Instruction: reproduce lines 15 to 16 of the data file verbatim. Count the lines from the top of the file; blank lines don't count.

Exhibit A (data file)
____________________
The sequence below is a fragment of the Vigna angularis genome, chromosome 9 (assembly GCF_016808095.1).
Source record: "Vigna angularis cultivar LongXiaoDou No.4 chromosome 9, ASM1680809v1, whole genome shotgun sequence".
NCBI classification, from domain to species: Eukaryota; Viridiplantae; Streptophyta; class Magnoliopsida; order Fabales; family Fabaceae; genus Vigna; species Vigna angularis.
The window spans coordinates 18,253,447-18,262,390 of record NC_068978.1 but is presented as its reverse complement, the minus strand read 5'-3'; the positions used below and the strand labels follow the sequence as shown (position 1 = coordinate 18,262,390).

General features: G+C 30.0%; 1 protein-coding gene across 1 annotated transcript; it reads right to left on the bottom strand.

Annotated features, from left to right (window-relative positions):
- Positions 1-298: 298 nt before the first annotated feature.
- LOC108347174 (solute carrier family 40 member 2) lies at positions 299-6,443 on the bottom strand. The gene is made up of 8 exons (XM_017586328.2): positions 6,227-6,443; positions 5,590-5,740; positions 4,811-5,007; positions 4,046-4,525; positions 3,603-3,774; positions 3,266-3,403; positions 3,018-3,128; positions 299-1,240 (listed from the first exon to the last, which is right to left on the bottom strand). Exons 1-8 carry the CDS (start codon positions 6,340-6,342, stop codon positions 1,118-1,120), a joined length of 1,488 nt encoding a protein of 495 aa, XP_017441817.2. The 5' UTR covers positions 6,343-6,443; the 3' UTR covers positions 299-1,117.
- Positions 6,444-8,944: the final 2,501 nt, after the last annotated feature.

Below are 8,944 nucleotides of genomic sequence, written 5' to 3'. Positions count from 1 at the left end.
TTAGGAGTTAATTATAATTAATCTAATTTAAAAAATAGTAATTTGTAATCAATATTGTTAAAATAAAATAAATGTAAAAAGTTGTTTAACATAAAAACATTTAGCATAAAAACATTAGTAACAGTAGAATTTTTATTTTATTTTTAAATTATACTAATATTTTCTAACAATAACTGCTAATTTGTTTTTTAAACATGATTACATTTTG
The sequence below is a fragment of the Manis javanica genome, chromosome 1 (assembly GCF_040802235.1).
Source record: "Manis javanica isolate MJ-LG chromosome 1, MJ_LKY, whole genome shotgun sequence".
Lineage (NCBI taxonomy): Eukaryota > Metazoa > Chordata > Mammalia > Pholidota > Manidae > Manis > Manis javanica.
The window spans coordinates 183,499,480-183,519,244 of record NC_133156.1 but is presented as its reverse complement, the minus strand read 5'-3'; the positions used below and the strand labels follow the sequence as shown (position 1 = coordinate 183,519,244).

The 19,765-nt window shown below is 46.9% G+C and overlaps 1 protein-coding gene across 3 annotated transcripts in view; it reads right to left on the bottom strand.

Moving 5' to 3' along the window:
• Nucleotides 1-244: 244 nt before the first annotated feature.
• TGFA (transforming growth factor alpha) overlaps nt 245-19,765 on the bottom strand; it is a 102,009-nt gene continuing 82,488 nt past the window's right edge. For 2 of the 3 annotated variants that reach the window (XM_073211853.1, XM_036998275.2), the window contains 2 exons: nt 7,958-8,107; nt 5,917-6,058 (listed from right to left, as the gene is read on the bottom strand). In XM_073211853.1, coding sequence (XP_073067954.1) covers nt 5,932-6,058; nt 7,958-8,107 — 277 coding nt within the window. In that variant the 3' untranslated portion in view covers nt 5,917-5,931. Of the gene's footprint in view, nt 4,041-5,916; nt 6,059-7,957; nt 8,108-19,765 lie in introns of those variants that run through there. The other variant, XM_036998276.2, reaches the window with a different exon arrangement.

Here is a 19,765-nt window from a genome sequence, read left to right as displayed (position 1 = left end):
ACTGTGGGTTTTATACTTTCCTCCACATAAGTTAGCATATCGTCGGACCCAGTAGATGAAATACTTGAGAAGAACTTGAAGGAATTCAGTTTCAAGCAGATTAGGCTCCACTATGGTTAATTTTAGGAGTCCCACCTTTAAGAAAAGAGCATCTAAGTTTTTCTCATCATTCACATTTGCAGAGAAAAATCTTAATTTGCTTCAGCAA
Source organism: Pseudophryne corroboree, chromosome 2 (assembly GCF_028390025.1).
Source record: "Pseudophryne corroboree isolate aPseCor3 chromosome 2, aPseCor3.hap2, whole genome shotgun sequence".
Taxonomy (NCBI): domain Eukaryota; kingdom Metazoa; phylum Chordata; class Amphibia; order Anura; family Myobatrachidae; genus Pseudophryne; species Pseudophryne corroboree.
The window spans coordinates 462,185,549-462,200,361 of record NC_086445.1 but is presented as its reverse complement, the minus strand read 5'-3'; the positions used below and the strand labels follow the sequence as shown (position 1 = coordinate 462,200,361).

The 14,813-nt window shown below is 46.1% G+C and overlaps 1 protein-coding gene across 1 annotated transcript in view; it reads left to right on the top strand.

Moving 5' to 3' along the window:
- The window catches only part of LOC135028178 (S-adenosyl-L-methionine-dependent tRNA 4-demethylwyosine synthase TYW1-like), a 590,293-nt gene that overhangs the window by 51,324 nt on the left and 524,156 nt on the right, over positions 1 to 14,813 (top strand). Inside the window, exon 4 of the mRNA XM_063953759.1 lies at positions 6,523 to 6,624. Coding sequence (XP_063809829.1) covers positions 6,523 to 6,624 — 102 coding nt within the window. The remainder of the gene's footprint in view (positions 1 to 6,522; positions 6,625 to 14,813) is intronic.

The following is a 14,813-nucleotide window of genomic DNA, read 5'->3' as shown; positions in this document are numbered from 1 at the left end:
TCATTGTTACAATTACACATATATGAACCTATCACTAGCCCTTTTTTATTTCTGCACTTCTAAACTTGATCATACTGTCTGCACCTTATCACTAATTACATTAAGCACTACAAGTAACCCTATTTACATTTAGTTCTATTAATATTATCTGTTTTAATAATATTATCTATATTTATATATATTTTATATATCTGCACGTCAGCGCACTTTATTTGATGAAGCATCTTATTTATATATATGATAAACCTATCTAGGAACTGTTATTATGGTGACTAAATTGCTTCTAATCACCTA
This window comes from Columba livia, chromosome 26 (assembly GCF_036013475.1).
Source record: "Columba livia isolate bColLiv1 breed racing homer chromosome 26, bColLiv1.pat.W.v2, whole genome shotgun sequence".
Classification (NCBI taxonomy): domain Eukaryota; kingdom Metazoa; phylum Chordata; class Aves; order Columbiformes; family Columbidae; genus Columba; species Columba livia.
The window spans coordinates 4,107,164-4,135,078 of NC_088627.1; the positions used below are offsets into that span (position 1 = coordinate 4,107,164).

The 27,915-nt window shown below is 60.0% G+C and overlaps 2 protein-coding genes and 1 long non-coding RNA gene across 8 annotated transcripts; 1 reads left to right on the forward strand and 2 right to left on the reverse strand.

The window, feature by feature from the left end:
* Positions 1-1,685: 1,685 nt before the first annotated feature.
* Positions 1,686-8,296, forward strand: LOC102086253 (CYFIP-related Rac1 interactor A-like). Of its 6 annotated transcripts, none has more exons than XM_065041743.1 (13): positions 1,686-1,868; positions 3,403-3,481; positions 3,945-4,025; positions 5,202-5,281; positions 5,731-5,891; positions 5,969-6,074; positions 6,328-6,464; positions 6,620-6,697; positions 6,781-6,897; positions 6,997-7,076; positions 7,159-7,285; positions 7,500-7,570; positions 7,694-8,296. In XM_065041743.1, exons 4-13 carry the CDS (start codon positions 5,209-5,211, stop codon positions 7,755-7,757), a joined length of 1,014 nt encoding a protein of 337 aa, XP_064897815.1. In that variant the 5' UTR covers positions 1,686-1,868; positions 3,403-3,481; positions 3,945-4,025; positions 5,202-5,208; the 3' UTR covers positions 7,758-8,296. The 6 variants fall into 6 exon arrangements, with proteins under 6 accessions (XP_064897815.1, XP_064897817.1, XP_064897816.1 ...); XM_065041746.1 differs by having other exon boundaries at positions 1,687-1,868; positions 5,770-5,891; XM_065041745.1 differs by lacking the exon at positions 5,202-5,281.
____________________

The window spans coordinates 183,499,480-183,519,244 of record NC_133156.1 but is presented as its reverse complement, the minus strand read 5'-3'; the positions used below and the strand labels follow the sequence as shown (position 1 = coordinate 183,519,244).

The 19,765-nt window shown below is 46.9% G+C and overlaps 1 protein-coding gene across 3 annotated transcripts in view; it reads right to left on the bottom strand.